November/December Newsletter in Summary

Thank you for journeying with us in 2014 and we look forward to sharing with you again in 2015

Welcome to the final 2014 edition of the Newsletter. With 2014 drawing to a close, we are able to look back on a year that has seen the launch of several successful initiatives as well as the strengthening of existing projects. One of the highlights of the year was the launch of the African Solidarity Caravan in May, which was first conceptualised in 2012. The Caravan activities culminated in the Peace and Human Security Festival in Ethiopia, which is reported on in this issue. However, due to the success of the campaign, it will not end here, but will continue to be developed as an on-going initiative to build people-to-people solidarity in Africa. The ASC also contributed towards the organising of the War Resisters international conference in Cape Town on the theme of “the continuum of non-violence”, which attracted world-wide attention. In October we held the Conflict Transformation Encounter, which drew delegates from across Africa and the world for a unique learning experience intended to expose participants to Conflict Transformation in a hands-on, experiential manner.

The Local Peace Committee (LPC) initiatives have continued being strengthened, with the Diepkloof LPC now established as a separate entity, as you will read about in this issue. In celebration of the work of the Local Peace Committees, we have invited you to the Gauteng Local Peace Committee Awards Ceremony, which is being held on Friday 12 December 2014 – our final event of the year. Work with Making All Voices Count has also continued to develop with research trips to Zanzibar and Uganda, the latter of which is reported on in this issue. We have also seen the official launch of the South African Somali Women’s Network (SASOWNET), the launch and development of a strong Support Team who have assisted with ASC events and initiatives, as well as the opening of a Cape Town office to provide a regional base for those based in Cape Town. Finally, the Applied Conflict Transformation course has continued to attract participants from all over the world, and the Drums of Change publication has increased its audience through both print and digital media.

We look forward to continuing to build on these initiatives and pioneering new projects in 2015.

In this issue we are pleased to share with you reports on the final activities of 2014, which ASC members have continued to be busy with, even as the year comes to an end.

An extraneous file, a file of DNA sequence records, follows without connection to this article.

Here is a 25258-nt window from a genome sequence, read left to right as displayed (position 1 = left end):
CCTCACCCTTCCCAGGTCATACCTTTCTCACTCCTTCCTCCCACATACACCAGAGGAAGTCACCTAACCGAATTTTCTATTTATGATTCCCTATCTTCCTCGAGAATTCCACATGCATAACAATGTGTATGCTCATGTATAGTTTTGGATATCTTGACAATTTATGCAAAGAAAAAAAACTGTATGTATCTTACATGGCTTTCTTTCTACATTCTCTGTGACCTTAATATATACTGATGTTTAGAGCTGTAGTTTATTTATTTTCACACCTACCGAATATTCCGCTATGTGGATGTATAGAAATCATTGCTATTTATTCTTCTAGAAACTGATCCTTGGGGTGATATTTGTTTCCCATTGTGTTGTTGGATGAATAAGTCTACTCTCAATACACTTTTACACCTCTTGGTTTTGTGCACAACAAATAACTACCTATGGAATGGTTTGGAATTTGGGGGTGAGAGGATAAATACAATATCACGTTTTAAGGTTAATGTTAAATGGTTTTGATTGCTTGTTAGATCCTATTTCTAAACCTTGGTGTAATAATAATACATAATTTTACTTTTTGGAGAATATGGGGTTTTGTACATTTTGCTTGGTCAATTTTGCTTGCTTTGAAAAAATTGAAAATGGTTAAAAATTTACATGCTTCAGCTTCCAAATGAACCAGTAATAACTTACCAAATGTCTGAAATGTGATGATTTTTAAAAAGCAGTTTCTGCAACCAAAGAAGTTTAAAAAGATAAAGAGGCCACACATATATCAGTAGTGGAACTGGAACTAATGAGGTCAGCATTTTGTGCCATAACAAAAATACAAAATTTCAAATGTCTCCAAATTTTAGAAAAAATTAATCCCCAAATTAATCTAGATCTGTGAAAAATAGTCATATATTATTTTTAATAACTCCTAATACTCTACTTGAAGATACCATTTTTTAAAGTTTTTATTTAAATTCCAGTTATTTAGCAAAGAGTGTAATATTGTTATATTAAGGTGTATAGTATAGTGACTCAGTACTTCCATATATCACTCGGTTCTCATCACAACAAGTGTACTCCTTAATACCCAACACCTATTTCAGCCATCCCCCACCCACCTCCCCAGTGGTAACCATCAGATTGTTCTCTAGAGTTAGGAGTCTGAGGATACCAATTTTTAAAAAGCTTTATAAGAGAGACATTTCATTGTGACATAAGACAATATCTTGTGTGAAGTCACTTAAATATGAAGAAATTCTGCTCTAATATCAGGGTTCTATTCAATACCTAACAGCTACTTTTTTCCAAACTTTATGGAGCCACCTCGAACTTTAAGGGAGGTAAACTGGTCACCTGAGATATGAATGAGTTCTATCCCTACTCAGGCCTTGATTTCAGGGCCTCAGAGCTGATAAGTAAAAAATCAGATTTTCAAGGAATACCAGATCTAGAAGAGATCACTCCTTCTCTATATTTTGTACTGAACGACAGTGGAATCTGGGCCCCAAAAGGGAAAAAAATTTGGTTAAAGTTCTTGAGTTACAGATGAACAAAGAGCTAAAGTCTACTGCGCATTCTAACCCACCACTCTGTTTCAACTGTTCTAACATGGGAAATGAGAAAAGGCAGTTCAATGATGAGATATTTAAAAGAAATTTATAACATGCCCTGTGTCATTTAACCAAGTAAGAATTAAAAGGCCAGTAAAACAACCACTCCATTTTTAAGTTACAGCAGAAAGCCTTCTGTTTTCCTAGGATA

This issue features 2 pieces that explore the relationship between religion, conflict and peacebuilding. The insights are drawn from a course and consultation attended by the ASC, which analysed this relationship in depth in order to help participants build a more nuanced understanding of the complex dynamics of religion-related conflicts, as well as the critical contributions that faith based actors can make to transforming conflicts.

Immigration issues were a recurring theme in the meetings that ASC members contributed to. At a meeting hosted by the City of Joburg, representatives from Toronto discuss lessons about immigration that can be learned from Canada’s experience, where economic migration was identified as a factor beneficial to the economy, and in turn attitudes and legislations changed to ease the process of integration for immigrants. These issues have also been addressed with the Local Peace Committees in Soweto and Diepkloof, where workshops have sought to challenge misconceptions about immigration by equipping people with information and facts about immigrants.

Another theme that featured heavily is the importance of strengthening civil society movements and the relationships between civil society and government. The joint CIVICUS and Making All Voices Count meeting focussed on how to promote citizen engagement in a way that would transform them from passive recipients of government services to active contributors. In the CIVICUS World Assembly, a key issue addressed was how CSOs can build movements that effect fundamental change, rather than ‘dabbling in incremental change’. The MAVC Community of Practice meeting also highlighted the need for platforms that facilitate on-going engagement between civil society and government.

In this issue we get a glimpse of the challenges confronting communities and their efforts to address them – from the streets of post-LRA Gulu in Uganda, where citizens are managing to transform city life, to the Local Peace Committees in Soweto and Diepkloof, who are engaging with youth and community concerns, such as unemployment and service delivery problems, and developing strategic responses to address these challenges.

Finally, we have a report back on the last Applied Conflict Transformation course of 2014, which highlights how capacity building, training, learning, sharing and developing a solid grasp of conflict analysis is equipping peacebuilders from around the world to return to their communities with new tools and renewed inspiration to take action.

We welcome all feedback from our readers, and we wish you all the best for the festive season.

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